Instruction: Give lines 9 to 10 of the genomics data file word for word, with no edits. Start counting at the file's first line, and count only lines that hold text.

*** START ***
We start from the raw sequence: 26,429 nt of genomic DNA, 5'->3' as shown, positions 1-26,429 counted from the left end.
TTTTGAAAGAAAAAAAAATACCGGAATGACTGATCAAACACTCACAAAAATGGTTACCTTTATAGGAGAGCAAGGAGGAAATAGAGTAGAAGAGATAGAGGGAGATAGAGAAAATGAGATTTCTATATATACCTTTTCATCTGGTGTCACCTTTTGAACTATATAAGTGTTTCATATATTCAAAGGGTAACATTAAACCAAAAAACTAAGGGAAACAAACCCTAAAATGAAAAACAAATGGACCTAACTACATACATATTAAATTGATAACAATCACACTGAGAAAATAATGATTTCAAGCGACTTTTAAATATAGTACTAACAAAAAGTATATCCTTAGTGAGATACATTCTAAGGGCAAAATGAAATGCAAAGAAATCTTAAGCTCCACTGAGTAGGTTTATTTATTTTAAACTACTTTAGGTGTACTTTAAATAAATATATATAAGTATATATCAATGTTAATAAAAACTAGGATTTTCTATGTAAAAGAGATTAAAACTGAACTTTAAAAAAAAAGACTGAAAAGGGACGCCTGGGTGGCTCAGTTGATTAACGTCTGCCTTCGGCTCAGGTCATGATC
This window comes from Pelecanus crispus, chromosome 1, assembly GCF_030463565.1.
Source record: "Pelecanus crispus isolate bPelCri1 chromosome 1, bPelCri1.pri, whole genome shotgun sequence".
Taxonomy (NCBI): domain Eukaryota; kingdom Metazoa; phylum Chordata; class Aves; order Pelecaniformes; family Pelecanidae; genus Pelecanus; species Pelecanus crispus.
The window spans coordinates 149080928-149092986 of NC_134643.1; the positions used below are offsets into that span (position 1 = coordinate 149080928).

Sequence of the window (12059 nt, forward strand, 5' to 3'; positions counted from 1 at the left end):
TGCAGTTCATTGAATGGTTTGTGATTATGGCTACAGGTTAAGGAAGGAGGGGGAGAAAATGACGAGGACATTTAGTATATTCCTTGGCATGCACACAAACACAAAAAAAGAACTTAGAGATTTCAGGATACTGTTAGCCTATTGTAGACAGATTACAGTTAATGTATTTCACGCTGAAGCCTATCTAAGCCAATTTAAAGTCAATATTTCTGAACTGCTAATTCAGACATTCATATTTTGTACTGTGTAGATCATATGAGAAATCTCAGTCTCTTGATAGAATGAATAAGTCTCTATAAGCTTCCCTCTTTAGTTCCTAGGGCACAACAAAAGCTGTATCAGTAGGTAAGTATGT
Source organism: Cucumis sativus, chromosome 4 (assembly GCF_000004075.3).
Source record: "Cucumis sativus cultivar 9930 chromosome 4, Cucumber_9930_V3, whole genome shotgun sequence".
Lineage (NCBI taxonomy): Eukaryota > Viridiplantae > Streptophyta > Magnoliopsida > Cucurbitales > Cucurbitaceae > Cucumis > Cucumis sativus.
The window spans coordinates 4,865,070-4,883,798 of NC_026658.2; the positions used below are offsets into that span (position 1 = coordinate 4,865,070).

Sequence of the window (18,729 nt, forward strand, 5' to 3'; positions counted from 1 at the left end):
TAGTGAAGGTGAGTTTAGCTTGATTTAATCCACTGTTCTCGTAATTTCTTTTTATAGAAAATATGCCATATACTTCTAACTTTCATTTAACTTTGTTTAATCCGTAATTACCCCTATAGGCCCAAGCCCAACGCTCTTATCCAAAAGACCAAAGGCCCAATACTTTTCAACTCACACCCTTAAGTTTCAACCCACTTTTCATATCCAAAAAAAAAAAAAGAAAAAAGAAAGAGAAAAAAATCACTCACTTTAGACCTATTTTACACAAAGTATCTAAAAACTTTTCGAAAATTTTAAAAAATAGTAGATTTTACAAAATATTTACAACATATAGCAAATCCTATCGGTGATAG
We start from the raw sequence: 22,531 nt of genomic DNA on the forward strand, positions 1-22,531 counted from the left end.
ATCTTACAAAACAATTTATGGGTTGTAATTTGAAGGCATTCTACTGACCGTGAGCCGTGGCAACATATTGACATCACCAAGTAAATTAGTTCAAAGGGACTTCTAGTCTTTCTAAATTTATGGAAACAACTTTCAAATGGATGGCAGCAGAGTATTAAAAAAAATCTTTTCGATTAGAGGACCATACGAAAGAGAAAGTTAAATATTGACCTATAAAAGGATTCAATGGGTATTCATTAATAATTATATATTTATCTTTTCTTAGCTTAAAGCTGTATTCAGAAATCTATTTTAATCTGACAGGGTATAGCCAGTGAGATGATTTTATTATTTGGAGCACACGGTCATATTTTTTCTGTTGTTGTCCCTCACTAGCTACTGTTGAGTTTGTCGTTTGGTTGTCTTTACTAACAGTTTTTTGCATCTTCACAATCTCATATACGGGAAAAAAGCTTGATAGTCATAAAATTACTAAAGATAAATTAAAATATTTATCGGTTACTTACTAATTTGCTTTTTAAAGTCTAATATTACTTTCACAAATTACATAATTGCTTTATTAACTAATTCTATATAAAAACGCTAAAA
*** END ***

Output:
Source organism: Cucumis sativus, chromosome 4 (assembly GCF_000004075.3).
Source record: "Cucumis sativus cultivar 9930 chromosome 4, Cucumber_9930_V3, whole genome shotgun sequence".